Looking back, Bärbel Bohley stated: “But I wanted to go back, because once you've invested something in something, you can't give it up. I also felt at home in the GDR, not because I love it, but because I have or had many friends there. So it was really a place that needs to be changed. In the West I learned that an opposition to which one consciously professes simply belongs in the GDR and the GDR opposition hadn't done that before. "

Bärbel Bohley, 1989

On September 9, 1989, Bohley was the initiator of the civil rights movement New Forum in Grünheide and was the first to sign the founding appeal “The time is ripe”, which called for fundamental changes. Bärbel Bohley took over the contact with West German journalists and, together with the dentist Jutta Seidel, registered the activities of the New Forum with the GDR Interior Ministry. The SED state initially rejected the offer of dialogue as "hostile to the state" and only confirmed the registration - after several demonstrations had taken place - on November 8, 1989. During the reunification in the GDR , her apartment became the office headquarters of the opposition collection movement, which quickly found over 250,000 supporters.

From May to December 1990 she represented the New Forum in the East Berlin City Council. In September 1990 she and other activists occupied her under the motto My Stasi files are mine! the building of the former state security in Berlin's Normannenstrasse . With a hunger strike and a vigil , together with other civil rights activists, she fought to open the Stasi files for personal and academic processing.

Politics and help in a changed Europe and coming to terms with the injustice of the GDR

After Bohley had inspected her Stasi files, she accused the PDS parliamentary group chairman in the Bundestag , Gregor Gysi , of unofficial work in the MfS. Gysi was her lawyer during her detention in the GDR . Gysi successfully fought against this claim in several lawsuits. She described the delayed and in part failed to come to terms with the GDR injustice in the Federal Republic with the sentence: "We wanted justice and we got the rule of law" . During the evacuation of Mainzer Strasse , she played a key role in the negotiations between the occupiers and the city council and the police. In 1994, Bohley ran as the top candidate for the New Forum for the European elections . In 2002 she supported the FDP in the election campaign for the federal election.

Awarded the Federal Cross of Merit (1994) and the National Prize (2000) for her services to the peaceful revolution in the GDR and German reunification , she has been involved in the war zone of the former Yugoslavia since 1996 . From 1996 to 1999 she headed there for the after the Dayton peace agreement set up by 1995 International Peace Authority Bosnia and Herzegovina OHR (Office of The High Representative) in Sarajevo a reconstruction program for the Bosnian war destroyed houses and organized the return of war refugees to their homes .

In March 1996 Bohley sued the satirical magazine Eulenspiegel , which had a "lousy porn montage with Chancellor Kohl " printed on its title page, for 100,000  DM in damages. The satirical representation alluded to the meeting of former GDR civil rights activists with the then Federal Chancellor in Berlin. On the basis of a settlement before the Hamburg district court , Eulenspiegel finally paid Bohley DM 20,000.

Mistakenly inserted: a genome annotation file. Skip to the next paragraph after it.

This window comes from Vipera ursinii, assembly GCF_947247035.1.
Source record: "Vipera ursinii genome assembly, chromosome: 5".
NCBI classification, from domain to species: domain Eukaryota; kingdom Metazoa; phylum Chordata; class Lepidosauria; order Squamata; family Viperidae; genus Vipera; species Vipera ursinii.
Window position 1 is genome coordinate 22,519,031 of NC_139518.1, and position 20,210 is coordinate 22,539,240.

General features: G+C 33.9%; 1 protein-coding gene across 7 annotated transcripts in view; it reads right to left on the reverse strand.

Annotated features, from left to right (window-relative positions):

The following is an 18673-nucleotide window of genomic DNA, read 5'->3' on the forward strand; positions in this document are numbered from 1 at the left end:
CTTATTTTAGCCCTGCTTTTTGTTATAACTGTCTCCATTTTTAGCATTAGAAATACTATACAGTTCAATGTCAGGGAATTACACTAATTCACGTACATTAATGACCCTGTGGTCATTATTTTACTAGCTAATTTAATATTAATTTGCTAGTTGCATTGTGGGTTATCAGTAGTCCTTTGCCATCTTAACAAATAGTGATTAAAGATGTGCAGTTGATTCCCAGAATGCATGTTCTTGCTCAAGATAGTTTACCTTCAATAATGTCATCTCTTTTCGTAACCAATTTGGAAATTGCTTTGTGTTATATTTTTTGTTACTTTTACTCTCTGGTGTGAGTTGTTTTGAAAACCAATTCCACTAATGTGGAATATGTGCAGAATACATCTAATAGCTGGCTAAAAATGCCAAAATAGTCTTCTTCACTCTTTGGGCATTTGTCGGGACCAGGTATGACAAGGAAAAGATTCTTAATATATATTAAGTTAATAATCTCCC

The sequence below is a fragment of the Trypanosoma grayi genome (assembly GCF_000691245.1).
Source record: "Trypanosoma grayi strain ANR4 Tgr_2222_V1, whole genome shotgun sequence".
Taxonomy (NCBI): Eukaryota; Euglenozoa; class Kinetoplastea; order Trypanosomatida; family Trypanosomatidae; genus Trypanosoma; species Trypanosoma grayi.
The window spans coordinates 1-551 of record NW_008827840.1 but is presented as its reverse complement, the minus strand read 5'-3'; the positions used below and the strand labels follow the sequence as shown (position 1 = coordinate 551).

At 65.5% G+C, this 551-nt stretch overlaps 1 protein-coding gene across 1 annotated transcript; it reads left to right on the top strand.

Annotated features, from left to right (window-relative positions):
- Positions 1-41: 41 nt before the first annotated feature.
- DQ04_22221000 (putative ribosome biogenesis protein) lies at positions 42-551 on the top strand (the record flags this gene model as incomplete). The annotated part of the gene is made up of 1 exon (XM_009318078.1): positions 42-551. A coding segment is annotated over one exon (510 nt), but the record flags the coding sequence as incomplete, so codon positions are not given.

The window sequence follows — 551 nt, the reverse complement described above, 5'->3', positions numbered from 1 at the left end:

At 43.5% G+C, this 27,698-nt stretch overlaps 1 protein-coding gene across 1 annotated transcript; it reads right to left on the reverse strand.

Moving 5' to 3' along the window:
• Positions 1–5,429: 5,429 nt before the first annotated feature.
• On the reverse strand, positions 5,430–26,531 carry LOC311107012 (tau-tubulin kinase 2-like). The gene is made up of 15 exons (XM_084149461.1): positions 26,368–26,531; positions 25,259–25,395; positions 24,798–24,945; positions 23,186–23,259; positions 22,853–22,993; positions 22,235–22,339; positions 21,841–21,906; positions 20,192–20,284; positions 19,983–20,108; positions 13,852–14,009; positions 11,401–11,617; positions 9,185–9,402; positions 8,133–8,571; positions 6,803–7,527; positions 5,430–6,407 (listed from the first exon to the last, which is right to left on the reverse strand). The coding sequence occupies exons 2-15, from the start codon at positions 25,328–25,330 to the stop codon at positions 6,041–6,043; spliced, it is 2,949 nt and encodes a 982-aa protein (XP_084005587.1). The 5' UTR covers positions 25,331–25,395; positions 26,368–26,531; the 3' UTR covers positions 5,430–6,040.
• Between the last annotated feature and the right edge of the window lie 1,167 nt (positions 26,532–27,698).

Bohley was a founding member of the Bürgerbüro e. V. - Association for the processing of consequential damage caused by the SED dictatorship .

Bärbel Bohley founded the aid organization Seestern e. V., which enables children from Bosnian refugee families of all local ethnicities to have free summer holidays together . Since summer 2006, the organization also helps war refugees on the spot, she built in the region Domanovići near Mostar under financial support of the German Foreign Ministry for 28 refugee families cisterns for water supply . By March 2007, financed by the German Federal Ministry for Economic Cooperation and Development , a further 71 cisterns were built to promote the settlement of those displaced during the war in the region.

In 2001 she returned temporarily from Croatia and was together with u. a. the GDR civil rights activist Wolfgang Templin and the former SED Politburo member Günter Schabowski member of the "Inner Unity Discussion Group" of the CDU candidate at the time for the office of the Governing Mayor of Berlin, Frank Steffel .



  • Robert Ide called Bohley in Die Zeit and Tagesspiegel “the most famous East German after Angela Merkel. Or rather, in front of Angela Merkel. "
  • Regina Mönch wrote in the FAZ : “She became famous overnight when television and radio spread the news in September 1989 that civil rights activists in the east had come together to form the New Forum. The painter Bärbel Bohley was one of the few who gave this unknown group a face. ... She only apparently lost her fight against Gregor Gysi and the trivialization of the entanglements in the power system of the SED and its heirs, in court. The truth cannot be eradicated with legal tricks, just as the name Bärbel Bohley will always stand for the best that the Germans brought about in the 20th century. "